Michael Vick, On My Mind

vick.jpgFor a variety of reasons, many of which I really don’t want to address at this particular time, sports just ain’t my thing. When I was a kid I played baseball and watched it on Sunday afternoons on Channel 11, and I’ve always loved Roller Derby. Not that bullshit stuff they were doing back in the 1990s with out-of-work models skating around tracks and jumping over pools full of alligators. No, I’m talking about the Los Angeles Thunderbirds, and Ralphie “The Guatemalan Flyer” Valderes, and the Washington Brothers, and “Skinny” Gwen Miller. But this isn’t about the bygone days of Roller Derby, or how I was a little league superstar, or even how much sports just ain’t my thing. In fact, I’m not 100% sure what this about, ‘cause right now I’m sort of freestyling. But I do know that in part this is about Michael Vick (as for the rest, we’ll just have to see where it goes).

To be honest, when I woke up this morning—after another night of restless sleep where I woke up reaching out for a woman who wasn’t there—I had no idea I would be writing about Michael Vick. As it stands, I’ve been trying to avoid this conversation for the last week or two, because I know that by stating what’s on my mind I’m going to piss off a ton of people (especially PETA). But something inside snapped, and now I just need to get some shit off my chest.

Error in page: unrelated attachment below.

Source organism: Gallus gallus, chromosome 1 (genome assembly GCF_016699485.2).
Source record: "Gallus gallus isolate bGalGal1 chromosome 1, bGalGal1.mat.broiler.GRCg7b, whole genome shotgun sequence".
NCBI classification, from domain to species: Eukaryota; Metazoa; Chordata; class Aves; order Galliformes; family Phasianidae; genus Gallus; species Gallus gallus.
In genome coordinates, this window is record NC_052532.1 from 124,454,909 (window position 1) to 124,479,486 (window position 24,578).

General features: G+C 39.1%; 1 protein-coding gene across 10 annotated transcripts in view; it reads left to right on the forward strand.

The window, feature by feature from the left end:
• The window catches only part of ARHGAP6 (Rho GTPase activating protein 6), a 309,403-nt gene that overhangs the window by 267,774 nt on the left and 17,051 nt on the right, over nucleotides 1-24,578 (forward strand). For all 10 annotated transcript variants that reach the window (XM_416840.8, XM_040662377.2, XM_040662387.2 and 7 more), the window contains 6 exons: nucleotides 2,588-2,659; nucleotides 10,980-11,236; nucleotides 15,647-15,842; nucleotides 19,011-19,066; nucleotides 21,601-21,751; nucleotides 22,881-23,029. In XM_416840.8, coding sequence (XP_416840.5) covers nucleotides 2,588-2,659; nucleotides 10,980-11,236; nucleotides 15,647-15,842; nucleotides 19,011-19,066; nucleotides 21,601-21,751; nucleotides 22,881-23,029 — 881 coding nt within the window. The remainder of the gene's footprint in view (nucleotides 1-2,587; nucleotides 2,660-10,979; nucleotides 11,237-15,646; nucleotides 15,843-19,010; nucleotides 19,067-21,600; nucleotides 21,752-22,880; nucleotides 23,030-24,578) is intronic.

Just in case some of you are new to what’s going on, Michael Vick was the star quarterback for the Atlanta Falcons (that’s a football team in the NFL for the truly uninformed) who recently plead guilty to multiple criminal charges related to dogfighting. And just in case some of you are really out of it, dogfighting is exactly what it sounds like—two dogs (in this case pitbulls) mauling the shit out of each other while humans place bets on the outcome.

Vick, who is something like 27 years old and just signed a ten-year contract worth $130 million, was busted for his involvement in an illegal dogfighting operation. He is currently facing federal charges, and may soon face state charges as well. He’s likely to spend at least a year in prison, but if he were found guilty on all charges (both federal and whatever state charges he may face), he could conceivably spend 40 years in prison.

Now, let me state for the record that what Vick has plead guilty to—which means he admits he did it—is pretty fucked up. In addition to forcing dogs to fight, he also admits to participating in the torture and executions of dogs that did not perform well on the battlefield. So, just to recap: what Michael Vick did was pretty fucked up.

But we are talking just about dogs.

There, I said it.

Let’s be real for a moment, I know we like to think of dogs as being man’s best friend and all that shit, but in some countries, people eat dogs. And you know what? If some serious shit ever went down in this country, and we ever started facing serious famine, I guarantee you that there would be some dogs cooking on the stove. It doesn’t matter how loyal or loved a dog may be—food is food.